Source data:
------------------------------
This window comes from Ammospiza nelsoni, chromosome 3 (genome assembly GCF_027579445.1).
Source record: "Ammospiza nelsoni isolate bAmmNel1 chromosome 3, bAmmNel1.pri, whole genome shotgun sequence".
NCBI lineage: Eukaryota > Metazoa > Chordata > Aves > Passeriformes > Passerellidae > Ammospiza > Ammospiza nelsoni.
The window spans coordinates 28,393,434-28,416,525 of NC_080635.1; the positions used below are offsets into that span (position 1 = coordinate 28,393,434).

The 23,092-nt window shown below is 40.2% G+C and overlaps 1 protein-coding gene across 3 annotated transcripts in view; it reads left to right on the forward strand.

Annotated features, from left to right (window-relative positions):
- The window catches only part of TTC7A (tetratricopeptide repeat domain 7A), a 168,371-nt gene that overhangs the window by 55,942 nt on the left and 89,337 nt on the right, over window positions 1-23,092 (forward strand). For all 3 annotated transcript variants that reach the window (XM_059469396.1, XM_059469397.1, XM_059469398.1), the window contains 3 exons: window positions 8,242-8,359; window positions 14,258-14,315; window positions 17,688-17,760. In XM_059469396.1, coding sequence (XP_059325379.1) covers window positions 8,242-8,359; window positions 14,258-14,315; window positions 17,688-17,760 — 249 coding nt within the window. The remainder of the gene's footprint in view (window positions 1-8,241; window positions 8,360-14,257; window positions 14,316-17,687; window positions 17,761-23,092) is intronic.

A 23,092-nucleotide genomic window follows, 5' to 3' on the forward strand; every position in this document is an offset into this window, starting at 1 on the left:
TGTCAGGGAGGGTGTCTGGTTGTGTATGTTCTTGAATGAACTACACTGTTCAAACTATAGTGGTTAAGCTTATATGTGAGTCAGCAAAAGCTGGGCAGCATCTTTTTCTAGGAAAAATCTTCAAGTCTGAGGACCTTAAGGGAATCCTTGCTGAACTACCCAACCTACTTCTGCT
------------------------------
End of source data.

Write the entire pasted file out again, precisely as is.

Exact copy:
This window comes from Ammospiza nelsoni, chromosome 3 (genome assembly GCF_027579445.1).
Source record: "Ammospiza nelsoni isolate bAmmNel1 chromosome 3, bAmmNel1.pri, whole genome shotgun sequence".
NCBI lineage: Eukaryota > Metazoa > Chordata > Aves > Passeriformes > Passerellidae > Ammospiza > Ammospiza nelsoni.
The window spans coordinates 28,393,434-28,416,525 of NC_080635.1; the positions used below are offsets into that span (position 1 = coordinate 28,393,434).

The 23,092-nt window shown below is 40.2% G+C and overlaps 1 protein-coding gene across 3 annotated transcripts in view; it reads left to right on the forward strand.

Annotated features, from left to right (window-relative positions):
- The window catches only part of TTC7A (tetratricopeptide repeat domain 7A), a 168,371-nt gene that overhangs the window by 55,942 nt on the left and 89,337 nt on the right, over window positions 1-23,092 (forward strand). For all 3 annotated transcript variants that reach the window (XM_059469396.1, XM_059469397.1, XM_059469398.1), the window contains 3 exons: window positions 8,242-8,359; window positions 14,258-14,315; window positions 17,688-17,760. In XM_059469396.1, coding sequence (XP_059325379.1) covers window positions 8,242-8,359; window positions 14,258-14,315; window positions 17,688-17,760 — 249 coding nt within the window. The remainder of the gene's footprint in view (window positions 1-8,241; window positions 8,360-14,257; window positions 14,316-17,687; window positions 17,761-23,092) is intronic.

A 23,092-nucleotide genomic window follows, 5' to 3' on the forward strand; every position in this document is an offset into this window, starting at 1 on the left:
TGTCAGGGAGGGTGTCTGGTTGTGTATGTTCTTGAATGAACTACACTGTTCAAACTATAGTGGTTAAGCTTATATGTGAGTCAGCAAAAGCTGGGCAGCATCTTTTTCTAGGAAAAATCTTCAAGTCTGAGGACCTTAAGGGAATCCTTGCTGAACTACCCAACCTACTTCTGCT